Ever since I reviewed
the same artists’ impressive CD of the Second and Third Piano
Concertos of Rachmaninov last year I’ve been waiting impatiently
for them to complete their traversal of the concertante works.
Now the wait is over – and it has been worthwhile.
Last time round I made some comparisons between Trpčeski’s performances
of the Second and Third concertos and the similarly coupled
recording by Stephen Hough. I don’t propose to do that on this
occasion for the simple reason that Hyperion have not released
separately Hough’s disc so to acquire them means investing in
a two-disc set.
Let’s start at the end, so to speak, with the most popular of
the three works on this disc, the Rhapsody on a Theme of
Paganini. I had thought that the very best thing to originate
in the American city of Baltimore was that magnificent TV series,
The Wire until I was reminded by Richard Bratby’s notes
that the first performance of Rhapsody on a Theme of Paganini
was given – by Rachmaninov and the Philadelphia Orchestra under
Stokowski – in Baltimore in 1934. So make that two very
best things from Baltimore! This marvellous piece “embodies
[Rachmaninov’s] late style at its brilliant and witty best”
in the words of Michael Steinberg. As a composition it’s a bravura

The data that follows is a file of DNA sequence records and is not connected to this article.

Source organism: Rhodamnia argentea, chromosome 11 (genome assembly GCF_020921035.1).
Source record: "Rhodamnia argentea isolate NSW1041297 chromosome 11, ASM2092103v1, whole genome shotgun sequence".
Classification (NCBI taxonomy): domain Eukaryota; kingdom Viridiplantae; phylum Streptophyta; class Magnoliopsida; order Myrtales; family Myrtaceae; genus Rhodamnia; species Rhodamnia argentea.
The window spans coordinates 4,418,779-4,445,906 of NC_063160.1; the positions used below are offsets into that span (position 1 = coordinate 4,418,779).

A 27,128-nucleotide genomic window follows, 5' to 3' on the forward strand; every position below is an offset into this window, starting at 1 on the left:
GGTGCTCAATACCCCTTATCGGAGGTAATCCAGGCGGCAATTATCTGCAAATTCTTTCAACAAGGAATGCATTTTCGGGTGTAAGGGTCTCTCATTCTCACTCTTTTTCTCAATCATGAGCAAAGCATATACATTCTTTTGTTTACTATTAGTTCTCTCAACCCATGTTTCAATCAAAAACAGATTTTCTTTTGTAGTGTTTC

technical tour de force and it requires equal bravura
in performance – though bravura without mere flashiness. In
that respect Trpčeski and Petrenko do the piece complete justice.
Indeed, though the pianist inevitably catches the attention
in a performance of the Rhapsody the work of the conductor
and orchestra deserves as much attention in a successful account
– which this one is. That’s because the accompaniment is often
hard to ‘place’ since much of it is almost fragmentary in nature.
The famous Variation 18 apart, there aren’t too many sweeping
tunes; instead the orchestra oftentimes touches in little flecks
of colour and detail. Subtlety and precision is called for and
Petrenko and his fine orchestra deliver. I admired, for example,
the way in which the very soft string figurations are placed
by Petrenko in Variation 7. Earlier on, in Variation 3, the
orchestra matches the delicacy and vivacity of Trpčeski’s pianism.
Throughout the performance Petrenko shows what a fine and alert
accompanist he is, providing orchestral support that’s worthy
of his soloist.
And what a soloist Trpčeski is! Looking back through my listening
notes I find terms such as “delicate and refined” (Variation
12), “light and lithe” (Variation 15) and “dexterous” (also
Variation 15). I also noted the gentle gravitas that he and
Petrenko bring to Variation 7. And the opportunities for display
are grasped as well. Variations 8 and 9, for example, storm
away at a fine lick, though the pace is expertly controlled.
And from Variation 19 onwards pianist and conductor bring the
piece home in style with vivacious virtuosity. As for the celebrated
Variation 18, the way for which is beautifully prepared during
Variation 17, Trpčeski’s way with it is poised and lyrical.
When the orchestra joins him, the music is played warmly and
romantically, as it should be, but any temptation to wallow
in a Big Tune is rightly resisted. All in all this is a very
fine account of the Rhapsody and I can’t imagine any
purchasers who are drawn principally by this work will be disappointed.
Nor will they be disappointed by either concerto performance.
The First Concerto is an astonishingly precocious work for an
eighteen-year-old. In I Trpčeski catches all the dash and youthful
vigour in Rachmaninov’s writing but already, even as a teenager,